Britain bears a heavy historic responsibility for the Palestinians’ loss of their patrimony. The original sin was the Balfour Declaration. As the mandatory power from 1920 to 1948, Britain enabled the gradual takeover of Palestine by the Zionist movement.
|Britain bears a heavy historic responsibility for the Palestinians’ loss of their patrimony. The original sin was the Balfour Declaration.|
When the Arab Revolt against Britain and its Zionist proteges broke out in the late 1930s, it was the British army which crushed it with indescribable brutality.
And when the struggle entered its critical phase in the late 1940s, and the United Nations voted for the partition of Palestine into separate Arab and Jewish states, Britain backed the bid of its client, King Abdullah of Jordan, to capture and annex to his kingdom the main area that had been allocated by the UN cartographers to the Arab state.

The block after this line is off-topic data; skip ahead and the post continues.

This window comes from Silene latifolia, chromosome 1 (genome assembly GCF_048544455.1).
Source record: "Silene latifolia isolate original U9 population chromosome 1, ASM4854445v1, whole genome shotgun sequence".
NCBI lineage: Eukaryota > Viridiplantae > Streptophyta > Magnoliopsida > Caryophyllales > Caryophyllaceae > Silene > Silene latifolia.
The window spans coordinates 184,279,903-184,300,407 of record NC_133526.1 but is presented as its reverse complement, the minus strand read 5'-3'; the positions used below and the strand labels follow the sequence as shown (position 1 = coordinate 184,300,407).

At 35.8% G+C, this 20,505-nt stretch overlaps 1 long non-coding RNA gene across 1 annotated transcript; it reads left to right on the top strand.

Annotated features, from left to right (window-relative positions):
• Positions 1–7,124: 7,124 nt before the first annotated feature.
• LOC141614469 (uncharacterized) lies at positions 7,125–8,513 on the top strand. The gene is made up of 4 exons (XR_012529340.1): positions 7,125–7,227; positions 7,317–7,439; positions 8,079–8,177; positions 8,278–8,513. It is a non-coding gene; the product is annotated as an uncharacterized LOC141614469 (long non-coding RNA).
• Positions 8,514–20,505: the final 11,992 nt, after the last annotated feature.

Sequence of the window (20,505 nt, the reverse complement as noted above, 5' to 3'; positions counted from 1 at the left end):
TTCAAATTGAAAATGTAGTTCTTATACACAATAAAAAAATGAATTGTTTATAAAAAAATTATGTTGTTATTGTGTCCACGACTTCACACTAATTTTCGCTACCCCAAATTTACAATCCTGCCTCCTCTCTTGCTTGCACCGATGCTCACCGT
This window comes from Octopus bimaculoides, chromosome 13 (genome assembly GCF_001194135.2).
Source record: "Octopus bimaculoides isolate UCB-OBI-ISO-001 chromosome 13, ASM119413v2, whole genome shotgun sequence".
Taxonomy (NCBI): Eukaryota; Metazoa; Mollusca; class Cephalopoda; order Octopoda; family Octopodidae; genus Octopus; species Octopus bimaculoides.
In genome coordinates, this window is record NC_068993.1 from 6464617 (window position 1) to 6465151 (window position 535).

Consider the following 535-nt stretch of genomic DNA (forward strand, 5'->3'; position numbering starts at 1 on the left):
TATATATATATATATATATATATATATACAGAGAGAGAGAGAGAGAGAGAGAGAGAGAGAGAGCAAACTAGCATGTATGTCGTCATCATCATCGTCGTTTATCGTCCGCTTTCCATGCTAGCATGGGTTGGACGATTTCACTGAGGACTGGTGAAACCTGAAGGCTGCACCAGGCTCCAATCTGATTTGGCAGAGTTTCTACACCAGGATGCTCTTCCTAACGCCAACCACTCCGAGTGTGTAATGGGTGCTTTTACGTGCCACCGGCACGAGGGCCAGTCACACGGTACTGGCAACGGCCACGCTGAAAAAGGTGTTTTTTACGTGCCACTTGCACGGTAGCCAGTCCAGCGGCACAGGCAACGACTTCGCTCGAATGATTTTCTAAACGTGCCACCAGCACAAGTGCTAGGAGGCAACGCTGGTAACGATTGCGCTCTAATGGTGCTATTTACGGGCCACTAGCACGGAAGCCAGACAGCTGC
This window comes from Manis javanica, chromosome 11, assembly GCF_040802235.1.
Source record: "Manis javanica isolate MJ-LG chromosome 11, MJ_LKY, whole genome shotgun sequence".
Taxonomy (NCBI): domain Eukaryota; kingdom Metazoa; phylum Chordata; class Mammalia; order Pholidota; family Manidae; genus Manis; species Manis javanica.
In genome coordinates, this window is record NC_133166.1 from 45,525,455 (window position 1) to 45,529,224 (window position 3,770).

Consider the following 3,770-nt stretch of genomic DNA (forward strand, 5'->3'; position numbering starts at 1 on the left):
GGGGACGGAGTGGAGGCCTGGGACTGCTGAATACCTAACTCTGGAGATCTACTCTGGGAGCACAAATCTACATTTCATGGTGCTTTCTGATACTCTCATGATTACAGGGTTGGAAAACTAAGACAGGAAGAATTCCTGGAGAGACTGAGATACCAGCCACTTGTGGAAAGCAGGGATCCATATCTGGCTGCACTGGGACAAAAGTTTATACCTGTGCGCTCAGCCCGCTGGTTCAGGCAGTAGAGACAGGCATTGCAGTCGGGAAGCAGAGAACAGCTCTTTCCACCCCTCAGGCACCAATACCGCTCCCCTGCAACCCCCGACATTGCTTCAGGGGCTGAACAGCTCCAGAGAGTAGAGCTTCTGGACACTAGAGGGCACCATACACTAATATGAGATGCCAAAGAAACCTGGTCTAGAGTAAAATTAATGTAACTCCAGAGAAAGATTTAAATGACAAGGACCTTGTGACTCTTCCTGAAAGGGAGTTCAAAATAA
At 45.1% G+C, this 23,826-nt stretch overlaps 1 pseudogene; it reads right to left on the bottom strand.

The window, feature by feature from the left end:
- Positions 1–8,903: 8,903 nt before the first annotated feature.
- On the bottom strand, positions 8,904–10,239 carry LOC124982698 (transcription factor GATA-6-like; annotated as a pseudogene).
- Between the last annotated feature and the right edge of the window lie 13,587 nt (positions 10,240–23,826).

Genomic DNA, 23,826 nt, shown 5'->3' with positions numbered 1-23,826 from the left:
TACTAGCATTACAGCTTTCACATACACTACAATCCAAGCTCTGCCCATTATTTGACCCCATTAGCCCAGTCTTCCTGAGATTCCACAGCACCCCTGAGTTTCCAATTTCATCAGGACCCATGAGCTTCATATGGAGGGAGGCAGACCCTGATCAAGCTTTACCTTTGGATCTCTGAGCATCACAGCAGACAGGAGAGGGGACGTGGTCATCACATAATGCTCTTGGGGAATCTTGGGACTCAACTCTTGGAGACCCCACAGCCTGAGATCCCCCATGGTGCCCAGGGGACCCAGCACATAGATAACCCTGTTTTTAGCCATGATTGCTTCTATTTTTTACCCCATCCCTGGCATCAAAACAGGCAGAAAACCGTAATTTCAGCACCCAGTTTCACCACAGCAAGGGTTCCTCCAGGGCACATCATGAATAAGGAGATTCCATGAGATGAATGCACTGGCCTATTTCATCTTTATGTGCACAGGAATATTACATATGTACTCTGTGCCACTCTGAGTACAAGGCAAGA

Abdullah and the Zionists were the only winners in the war for Palestine; the Palestinians were the losers and they were left out in the cold.
Today Israel controls 90 percent of mandatory Palestine and the Palestinians are still stateless. There are many reasons for the Nakba, the catastrophe that overwhelmed the Palestinian people. The treachery of Perfidious Albion was only one factor but not an insignificant one.
Avi Shlaim is an emeritus professor of international relations at Oxford University and the author of The Iron Wall: Israel and the Arab World.
The views expressed in this article are the author’s own and do not necessarily reflect Al Jazeera’s editorial policy.